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NTLive’s Cat on a Hot Tin Roof: Miller and O’Connell Take the Cake up onto a Hot Tin Roof

NTLive’s Cat on a Hot Tin Roof: Miller and O’Connell Take the Cake up onto a Hot Tin Roof
It’s moments like this when I wish I could magically transport myself to London, England every so often for a night of theatre, in the same way I get myself to a Broadway or Off Broadway theater. A quick little subway ride to the West End or the South Bank, but until the time they create that kind of travel, I am just going to have to be grateful that NTLive has come to my rescue, even partially.  Without these wonderful folks, I would have certainly missed my chance to have that pre-Broadway sneak peek at the incredible National Theatre’s production of Angels in America.  And I would have also never been blessed with the opportunity to see the wildly revitalizing production of Tennessee Williams’ Cat on a Hot Tin Roof that recently played for a very limited run at the Apollo Theater in the West End, courtesy of the Young Vic. Powerful and muscular, this rendition of the classic tale of desire that reeks of sexual obsession and greed, finally gives us all another Maggie the Cat to be hypnotized by, dancing compulsively on that proverbial Hot Roof, right along side that timeless image of a white negligee wearing Elizabeth Taylor, an image that is about as iconic as it comes.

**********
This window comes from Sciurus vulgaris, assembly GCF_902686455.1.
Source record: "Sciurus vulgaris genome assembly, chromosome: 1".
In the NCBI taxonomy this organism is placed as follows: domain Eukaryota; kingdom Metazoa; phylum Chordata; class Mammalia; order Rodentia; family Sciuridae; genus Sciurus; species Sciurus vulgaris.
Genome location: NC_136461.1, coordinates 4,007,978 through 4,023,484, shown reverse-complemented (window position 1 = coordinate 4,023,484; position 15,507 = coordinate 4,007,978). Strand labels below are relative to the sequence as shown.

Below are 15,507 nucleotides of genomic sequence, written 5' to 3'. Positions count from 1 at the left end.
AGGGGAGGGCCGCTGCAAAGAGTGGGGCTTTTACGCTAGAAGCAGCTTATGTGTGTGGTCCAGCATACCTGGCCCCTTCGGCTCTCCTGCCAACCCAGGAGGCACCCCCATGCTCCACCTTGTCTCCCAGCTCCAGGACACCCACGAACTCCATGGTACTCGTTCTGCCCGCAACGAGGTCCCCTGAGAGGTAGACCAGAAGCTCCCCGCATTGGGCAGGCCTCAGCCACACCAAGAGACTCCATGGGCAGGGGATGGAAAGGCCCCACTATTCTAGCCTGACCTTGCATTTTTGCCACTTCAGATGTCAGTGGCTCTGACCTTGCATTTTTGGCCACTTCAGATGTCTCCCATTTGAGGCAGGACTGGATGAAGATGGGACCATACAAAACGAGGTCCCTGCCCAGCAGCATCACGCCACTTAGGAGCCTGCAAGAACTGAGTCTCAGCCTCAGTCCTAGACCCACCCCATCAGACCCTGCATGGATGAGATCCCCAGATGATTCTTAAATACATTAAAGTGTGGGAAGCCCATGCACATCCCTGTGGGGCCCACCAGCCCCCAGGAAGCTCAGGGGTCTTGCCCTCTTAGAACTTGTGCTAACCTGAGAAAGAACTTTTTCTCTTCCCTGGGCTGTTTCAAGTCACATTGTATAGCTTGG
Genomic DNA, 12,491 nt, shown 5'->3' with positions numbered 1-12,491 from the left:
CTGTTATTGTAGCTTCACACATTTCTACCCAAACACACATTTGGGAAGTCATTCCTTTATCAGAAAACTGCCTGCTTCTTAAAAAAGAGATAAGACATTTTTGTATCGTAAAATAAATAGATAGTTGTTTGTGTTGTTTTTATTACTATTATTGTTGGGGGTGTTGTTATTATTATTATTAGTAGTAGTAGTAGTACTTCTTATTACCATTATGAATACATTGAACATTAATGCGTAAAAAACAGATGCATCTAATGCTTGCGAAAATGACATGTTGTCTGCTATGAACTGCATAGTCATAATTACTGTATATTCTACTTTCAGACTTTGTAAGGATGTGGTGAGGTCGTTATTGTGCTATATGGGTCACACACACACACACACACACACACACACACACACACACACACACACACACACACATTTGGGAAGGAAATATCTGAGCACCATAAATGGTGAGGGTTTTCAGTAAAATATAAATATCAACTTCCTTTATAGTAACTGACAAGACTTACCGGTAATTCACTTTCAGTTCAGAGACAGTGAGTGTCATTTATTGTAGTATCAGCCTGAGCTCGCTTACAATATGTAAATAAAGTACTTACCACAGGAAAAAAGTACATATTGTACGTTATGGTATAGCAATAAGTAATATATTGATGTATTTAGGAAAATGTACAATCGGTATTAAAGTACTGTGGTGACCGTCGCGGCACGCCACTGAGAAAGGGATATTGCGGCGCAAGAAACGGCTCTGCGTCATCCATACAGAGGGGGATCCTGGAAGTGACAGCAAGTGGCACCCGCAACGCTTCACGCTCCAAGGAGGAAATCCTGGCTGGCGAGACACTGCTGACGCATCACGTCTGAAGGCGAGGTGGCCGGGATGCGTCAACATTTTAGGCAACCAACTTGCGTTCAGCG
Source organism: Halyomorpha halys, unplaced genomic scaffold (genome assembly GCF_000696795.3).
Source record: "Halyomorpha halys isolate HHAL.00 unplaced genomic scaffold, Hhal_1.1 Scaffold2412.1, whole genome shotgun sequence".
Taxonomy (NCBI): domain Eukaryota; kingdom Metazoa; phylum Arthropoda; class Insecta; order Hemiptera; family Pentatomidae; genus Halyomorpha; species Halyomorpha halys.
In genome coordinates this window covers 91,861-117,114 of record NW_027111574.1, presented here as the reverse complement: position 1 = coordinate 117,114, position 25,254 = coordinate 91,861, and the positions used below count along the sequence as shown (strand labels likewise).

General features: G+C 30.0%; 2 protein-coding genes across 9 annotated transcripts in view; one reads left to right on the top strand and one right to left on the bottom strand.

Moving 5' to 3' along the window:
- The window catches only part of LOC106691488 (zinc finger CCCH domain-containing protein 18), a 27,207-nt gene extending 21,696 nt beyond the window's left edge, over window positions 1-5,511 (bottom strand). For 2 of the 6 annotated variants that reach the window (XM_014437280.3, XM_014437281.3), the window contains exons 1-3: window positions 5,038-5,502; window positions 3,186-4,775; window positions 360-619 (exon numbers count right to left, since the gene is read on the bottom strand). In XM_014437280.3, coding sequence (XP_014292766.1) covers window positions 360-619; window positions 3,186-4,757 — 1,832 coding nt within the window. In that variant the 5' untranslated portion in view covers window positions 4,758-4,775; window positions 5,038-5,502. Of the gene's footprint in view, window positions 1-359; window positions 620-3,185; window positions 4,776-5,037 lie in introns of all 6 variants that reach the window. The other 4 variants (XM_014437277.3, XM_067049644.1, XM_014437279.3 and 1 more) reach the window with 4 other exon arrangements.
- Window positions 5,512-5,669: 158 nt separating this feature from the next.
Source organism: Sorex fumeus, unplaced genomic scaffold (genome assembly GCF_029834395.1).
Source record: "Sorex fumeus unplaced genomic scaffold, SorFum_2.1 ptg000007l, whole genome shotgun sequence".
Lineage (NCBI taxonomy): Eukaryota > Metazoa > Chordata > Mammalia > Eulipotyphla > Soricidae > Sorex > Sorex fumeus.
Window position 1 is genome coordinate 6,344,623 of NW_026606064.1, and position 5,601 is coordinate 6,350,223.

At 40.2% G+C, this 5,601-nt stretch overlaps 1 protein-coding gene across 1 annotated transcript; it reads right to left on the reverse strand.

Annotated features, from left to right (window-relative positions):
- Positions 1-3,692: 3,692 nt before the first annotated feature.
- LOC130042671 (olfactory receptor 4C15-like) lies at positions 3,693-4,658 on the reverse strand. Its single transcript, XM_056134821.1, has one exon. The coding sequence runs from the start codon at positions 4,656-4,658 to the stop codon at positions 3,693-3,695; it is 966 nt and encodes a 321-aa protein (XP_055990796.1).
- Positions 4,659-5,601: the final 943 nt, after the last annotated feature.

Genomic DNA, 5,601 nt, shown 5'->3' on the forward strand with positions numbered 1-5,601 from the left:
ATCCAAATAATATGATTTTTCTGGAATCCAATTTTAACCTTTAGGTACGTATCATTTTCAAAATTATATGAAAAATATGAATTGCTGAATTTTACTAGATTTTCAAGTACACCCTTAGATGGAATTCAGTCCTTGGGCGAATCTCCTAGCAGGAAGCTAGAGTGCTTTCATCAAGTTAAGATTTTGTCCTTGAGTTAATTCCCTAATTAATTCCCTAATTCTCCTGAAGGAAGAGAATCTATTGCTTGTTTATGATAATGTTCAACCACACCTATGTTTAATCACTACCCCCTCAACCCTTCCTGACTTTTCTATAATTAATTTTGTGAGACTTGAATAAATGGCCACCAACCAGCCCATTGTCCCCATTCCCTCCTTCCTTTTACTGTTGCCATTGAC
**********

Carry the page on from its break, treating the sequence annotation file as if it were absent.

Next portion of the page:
Taylor and her wonderful costar, the eternally handsome Paul Newman created a Cat and drunken Brick that would become legendary, even with the butchered and extremely edited version that the nervous censors forced down their throats. That version set out to rid the central core of homosexuality from the internal conflict that beats at the heart of the piece, almost destroying the fire burning inside, but somehow, through the brilliance of Taylor, Newman, and film director, Richard Brooks, a flicker of truth still existed, and if you listened closely, read a bit between the lines, maybe you can hear it whispering its censored name.